Following the Money in Illinois
SPRINGFIELD, Ill. -- Exactly how much money did candidates spend during the November general election? Recent data from the National Institute on Money in State Politics shows candidates for state House and Senate seats in Illinois alone raised more than $95 million this election cycle.
Illinois ranks second in the nation for money raised to support state legislative races. Sarah Brune, executive director for the Illinois Campaign for Political Reform, said her group plans to discuss Illinois campaign spending and possible limits from a local and national perspective at a forum next month, because, she said, the spending has grown out of control.
"It's really mind blowing, I think, for somebody who is working hard just to make ends meet,” Brune said. "I think it's hard for people to reconcile the fact that almost $100 million was raised on politics, when there are issues that are affecting people's daily lives that didn't get talked about in this election,"
There are 12.1 million people in Illinois, and there were 61 contested races. The only state to top fundraising in Illinois was California, with $118.9 million dollars raised. But the population of that state is three times larger than Illinois', and it had a greater number of contested races in the 2016 general election.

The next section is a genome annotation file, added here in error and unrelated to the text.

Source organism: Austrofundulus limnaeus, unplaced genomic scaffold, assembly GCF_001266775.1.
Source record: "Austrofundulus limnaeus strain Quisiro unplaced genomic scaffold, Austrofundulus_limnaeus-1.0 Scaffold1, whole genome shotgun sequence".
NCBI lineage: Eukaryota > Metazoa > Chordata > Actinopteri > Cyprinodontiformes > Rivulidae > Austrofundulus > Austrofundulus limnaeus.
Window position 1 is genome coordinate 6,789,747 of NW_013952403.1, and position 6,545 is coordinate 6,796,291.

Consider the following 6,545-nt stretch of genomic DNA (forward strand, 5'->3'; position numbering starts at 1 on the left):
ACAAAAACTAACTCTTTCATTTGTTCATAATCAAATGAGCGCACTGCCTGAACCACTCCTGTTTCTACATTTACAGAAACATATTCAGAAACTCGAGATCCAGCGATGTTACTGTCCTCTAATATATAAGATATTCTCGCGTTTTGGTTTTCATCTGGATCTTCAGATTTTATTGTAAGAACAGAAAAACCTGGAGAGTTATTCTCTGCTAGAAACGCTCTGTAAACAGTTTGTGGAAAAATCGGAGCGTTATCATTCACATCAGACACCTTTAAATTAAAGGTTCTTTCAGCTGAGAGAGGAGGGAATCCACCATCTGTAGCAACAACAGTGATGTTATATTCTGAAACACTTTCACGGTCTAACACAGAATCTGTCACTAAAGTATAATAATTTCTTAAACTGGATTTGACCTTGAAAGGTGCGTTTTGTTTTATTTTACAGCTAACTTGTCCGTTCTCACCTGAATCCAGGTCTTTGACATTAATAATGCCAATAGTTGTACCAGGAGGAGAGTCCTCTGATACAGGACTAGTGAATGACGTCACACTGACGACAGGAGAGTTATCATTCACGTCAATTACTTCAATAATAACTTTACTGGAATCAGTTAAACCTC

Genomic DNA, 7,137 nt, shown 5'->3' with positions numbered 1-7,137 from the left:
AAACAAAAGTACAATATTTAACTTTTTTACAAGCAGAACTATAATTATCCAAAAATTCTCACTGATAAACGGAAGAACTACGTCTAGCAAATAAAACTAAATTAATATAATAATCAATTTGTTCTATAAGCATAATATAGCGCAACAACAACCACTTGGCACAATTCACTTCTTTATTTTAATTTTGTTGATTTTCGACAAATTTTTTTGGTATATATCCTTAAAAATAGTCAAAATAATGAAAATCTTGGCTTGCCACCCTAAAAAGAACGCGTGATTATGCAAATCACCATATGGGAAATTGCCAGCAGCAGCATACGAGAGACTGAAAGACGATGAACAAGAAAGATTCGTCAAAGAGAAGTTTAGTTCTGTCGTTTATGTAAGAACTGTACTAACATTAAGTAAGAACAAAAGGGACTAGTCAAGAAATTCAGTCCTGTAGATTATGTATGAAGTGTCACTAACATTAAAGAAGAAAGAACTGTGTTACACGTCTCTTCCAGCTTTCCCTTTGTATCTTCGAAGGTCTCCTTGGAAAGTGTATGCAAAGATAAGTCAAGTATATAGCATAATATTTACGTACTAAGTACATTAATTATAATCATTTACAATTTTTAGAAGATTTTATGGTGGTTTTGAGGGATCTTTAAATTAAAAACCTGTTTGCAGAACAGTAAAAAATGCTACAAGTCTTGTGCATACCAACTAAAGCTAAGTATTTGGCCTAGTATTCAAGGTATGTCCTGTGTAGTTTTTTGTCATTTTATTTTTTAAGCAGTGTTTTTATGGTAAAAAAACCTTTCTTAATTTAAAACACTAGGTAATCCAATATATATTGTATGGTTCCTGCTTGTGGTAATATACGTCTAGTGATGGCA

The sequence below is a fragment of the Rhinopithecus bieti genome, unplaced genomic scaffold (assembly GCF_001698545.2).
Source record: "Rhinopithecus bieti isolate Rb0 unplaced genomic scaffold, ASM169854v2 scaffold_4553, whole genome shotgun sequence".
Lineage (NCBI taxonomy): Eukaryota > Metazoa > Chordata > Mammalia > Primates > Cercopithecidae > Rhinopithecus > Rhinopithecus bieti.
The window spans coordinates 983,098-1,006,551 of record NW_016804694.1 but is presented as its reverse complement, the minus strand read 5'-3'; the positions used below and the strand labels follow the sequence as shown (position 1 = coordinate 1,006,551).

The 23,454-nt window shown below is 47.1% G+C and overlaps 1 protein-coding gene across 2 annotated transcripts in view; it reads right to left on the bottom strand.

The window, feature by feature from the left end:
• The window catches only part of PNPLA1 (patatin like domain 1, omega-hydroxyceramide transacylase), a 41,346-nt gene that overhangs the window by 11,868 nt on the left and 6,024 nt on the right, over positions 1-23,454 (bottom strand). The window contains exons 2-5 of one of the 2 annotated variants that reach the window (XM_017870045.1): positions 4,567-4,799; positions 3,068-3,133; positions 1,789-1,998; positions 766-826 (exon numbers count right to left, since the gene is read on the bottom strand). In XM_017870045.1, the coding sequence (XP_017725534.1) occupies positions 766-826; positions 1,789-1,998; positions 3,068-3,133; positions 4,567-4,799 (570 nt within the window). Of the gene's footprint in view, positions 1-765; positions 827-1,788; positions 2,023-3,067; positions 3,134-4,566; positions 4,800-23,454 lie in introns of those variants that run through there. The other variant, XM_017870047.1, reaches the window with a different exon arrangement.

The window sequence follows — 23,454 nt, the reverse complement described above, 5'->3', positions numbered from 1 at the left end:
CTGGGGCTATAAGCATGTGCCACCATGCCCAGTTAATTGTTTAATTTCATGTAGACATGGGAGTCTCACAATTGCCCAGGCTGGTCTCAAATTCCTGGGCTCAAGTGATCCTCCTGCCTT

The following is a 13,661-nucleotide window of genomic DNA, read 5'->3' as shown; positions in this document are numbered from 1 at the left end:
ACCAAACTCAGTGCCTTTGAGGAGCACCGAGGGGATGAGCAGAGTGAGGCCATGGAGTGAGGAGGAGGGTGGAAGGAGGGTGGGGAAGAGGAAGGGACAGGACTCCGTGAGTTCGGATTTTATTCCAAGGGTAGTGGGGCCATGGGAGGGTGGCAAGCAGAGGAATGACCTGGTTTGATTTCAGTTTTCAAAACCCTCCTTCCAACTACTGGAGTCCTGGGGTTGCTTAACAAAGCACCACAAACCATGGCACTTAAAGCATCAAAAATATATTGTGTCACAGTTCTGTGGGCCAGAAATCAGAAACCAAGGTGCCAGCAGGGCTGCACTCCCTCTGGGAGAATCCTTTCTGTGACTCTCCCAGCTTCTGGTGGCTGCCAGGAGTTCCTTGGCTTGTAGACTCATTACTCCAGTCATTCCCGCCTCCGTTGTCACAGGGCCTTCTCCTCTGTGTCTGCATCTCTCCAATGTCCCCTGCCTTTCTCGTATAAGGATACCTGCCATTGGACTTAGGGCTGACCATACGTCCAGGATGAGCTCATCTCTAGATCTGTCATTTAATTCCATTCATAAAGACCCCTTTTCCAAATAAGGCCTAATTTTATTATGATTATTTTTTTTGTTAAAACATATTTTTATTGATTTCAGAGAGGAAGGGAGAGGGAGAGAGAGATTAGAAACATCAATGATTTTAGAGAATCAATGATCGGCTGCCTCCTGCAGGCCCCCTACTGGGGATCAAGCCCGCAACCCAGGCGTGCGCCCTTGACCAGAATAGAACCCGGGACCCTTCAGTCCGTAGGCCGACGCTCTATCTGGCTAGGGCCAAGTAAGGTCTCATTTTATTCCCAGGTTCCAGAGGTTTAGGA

Brune said there was an increase in state super PAC donations this election cycle. She said that’s part of why her group is pushing for more regulation and transparency.
"We've also advocated for any politically active group that's giving large donations, they need to register as a political committee and disclose their donors,” Brune said. “And we're going to be pursuing that cause to really try to make people know who's giving money to try to affect elections for public office in their area."
Illinois is the only state that has a legal provision allowing limits to be lifted by candidate self-funding or spending from super PACs. Brune said this year, more than a third of contested state House and Senate races in the state had contribution limits removed due to candidate self-funding or super PAC spending.